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What the Future Might Hold for Financial Aid

Chicago — No one would have been able to predict back in 2002 the changes and challenges financial-aid professionals have faced in the last decade, David Mohning said at the start of a panel discussion he moderated here on Monday at the annual meeting of the National Association of Student Financial Aid Administrators.

But that didn’t stop Mr. Mohning, executive director of financial aid and assistant professor at Vanderbilt University, and four other longtime aid administrators from making some predictions about what the next 10 years might hold for their profession.

Thomas Babel, vice president for regulatory affairs at DeVry Inc., predicted that financial aid would move from a school-based system to a student-based one, in which students would receive grants and loans for units they accumulated in a variety of settings. If higher education’s delivery model changes, he said, and students turn to providers who help them piece together a program from multiple institutions, those providers will also be the source of student services like financial counseling.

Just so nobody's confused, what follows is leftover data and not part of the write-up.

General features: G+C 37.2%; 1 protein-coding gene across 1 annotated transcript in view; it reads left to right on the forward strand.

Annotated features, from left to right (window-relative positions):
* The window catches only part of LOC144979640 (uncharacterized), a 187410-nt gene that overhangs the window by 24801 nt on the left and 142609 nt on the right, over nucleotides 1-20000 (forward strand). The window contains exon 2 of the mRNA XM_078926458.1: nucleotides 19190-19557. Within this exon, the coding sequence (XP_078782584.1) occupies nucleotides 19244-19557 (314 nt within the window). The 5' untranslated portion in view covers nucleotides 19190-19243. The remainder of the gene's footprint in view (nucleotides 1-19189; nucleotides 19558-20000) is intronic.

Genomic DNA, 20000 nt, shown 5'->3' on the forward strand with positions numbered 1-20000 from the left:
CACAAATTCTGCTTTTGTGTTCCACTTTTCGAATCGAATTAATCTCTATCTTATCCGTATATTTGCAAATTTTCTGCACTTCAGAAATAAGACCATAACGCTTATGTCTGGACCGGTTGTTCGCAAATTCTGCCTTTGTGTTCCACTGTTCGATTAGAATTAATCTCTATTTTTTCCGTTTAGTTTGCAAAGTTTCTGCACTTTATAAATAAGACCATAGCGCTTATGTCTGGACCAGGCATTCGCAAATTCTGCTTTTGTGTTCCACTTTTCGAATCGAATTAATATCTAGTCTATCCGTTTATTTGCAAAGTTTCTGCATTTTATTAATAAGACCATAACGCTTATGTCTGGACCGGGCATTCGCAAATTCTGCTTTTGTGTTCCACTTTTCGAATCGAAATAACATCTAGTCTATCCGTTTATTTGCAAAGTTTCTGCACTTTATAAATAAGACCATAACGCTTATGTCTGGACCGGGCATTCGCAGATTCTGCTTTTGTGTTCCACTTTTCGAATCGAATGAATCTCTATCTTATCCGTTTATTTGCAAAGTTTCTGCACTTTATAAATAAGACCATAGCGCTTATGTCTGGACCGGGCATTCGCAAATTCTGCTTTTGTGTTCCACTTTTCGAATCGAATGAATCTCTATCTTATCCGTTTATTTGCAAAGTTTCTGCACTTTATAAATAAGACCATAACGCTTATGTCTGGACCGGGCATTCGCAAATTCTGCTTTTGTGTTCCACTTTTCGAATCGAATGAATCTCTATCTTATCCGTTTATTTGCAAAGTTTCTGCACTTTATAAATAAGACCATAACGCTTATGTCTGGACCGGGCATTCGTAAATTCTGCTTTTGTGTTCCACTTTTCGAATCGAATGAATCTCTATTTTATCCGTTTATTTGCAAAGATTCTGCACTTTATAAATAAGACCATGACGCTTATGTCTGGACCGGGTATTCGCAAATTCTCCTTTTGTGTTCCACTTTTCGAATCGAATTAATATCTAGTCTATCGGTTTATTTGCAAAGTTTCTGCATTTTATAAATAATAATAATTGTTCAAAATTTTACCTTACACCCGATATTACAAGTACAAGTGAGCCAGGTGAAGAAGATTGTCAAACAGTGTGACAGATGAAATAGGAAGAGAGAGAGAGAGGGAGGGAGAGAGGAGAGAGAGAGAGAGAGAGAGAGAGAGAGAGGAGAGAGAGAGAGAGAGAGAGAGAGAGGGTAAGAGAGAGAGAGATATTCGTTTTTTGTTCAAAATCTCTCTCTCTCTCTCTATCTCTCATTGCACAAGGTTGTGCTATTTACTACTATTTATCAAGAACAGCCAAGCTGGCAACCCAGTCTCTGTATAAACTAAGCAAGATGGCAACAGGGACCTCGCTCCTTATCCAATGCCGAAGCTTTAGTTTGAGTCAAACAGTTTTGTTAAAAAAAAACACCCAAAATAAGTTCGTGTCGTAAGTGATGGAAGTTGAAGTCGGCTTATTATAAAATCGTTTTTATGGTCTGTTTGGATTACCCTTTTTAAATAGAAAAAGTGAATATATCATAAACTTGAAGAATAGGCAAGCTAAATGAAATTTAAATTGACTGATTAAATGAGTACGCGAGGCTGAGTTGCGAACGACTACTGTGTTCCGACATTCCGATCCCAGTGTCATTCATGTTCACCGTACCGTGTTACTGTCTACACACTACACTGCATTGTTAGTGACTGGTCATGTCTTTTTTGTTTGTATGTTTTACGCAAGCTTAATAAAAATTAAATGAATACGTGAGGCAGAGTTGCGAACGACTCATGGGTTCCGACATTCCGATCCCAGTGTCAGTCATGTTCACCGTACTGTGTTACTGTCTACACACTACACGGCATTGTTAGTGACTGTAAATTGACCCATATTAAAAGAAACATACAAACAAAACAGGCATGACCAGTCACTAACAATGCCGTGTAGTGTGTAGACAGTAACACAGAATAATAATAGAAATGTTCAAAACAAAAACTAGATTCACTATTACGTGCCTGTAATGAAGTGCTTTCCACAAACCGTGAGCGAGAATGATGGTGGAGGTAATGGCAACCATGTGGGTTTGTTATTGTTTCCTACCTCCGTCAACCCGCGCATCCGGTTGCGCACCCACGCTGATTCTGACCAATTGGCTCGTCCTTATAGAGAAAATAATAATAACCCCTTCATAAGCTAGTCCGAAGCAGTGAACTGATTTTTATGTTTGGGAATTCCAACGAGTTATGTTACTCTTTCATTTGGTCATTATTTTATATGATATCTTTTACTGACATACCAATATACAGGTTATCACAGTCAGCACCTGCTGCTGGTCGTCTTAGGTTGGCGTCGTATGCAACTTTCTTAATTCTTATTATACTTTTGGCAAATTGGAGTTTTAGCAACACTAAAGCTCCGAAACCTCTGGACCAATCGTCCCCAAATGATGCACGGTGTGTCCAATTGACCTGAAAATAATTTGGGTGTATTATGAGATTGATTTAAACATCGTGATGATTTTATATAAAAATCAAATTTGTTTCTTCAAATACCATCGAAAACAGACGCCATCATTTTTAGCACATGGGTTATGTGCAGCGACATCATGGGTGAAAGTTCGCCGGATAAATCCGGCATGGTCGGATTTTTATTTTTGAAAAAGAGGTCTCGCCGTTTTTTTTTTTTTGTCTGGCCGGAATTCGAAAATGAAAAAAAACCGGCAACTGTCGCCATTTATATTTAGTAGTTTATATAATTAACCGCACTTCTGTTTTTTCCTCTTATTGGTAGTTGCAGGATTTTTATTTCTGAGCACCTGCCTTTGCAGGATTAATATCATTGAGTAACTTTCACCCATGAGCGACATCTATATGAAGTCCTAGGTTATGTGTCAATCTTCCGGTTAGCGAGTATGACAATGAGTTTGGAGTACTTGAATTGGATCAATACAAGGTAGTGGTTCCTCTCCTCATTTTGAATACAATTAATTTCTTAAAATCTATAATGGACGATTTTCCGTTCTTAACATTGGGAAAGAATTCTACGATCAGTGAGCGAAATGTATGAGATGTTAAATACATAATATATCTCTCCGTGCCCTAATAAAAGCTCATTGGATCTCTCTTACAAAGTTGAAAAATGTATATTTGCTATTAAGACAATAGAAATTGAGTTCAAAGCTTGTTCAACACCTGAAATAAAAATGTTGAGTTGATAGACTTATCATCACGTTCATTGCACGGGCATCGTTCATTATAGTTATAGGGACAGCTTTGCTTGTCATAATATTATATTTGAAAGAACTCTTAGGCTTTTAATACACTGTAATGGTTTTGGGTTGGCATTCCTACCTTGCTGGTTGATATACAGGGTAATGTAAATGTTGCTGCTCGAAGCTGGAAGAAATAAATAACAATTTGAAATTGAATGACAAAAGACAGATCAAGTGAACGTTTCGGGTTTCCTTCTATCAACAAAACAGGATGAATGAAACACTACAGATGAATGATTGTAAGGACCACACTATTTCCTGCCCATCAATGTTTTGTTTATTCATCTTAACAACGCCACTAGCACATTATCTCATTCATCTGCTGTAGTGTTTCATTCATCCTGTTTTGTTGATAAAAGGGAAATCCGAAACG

William Spiers, director of financial aid at Tallahassee Community College, expects more attention will be paid to students’ academic preparation. “Providing underprepared students with loans is a tragedy,” he said, one he expects to see addressed.

The panelists largely agreed on many points. The student-aid system we have today doesn’t make a whole lot of sense. The accountability push is here to stay. Regulation will increase. Loans will continue to play a major role in how families finance a college education.

There was less agreement, however, about what all of that will mean for the next generation of financial-aid directors. Joe Paul Case, dean of financial aid at Amherst College, was pessimistic. “Aid administrators will be increasingly marginalized,” he said. Policies will be shaped by enrollment managers, he said, while “we’ll be viewed as technicians.”

Richard Shipman, director of financial aid at Michigan State University, offered a possible way for aid administrators to avoid such marginalization: Insist on a professional certification for what they do. Of course, he added, that wouldn’t affect him or the others on the panel. “We’re all old enough to know we wouldn’t have to be certified,” Mr. Shipman said. “We’d be grandfathered in, literally.”

Mr. Spiers had a different take. Aid administrators won’t be sidelined in the next decade, he said. “We’re going to be in the spotlight.”

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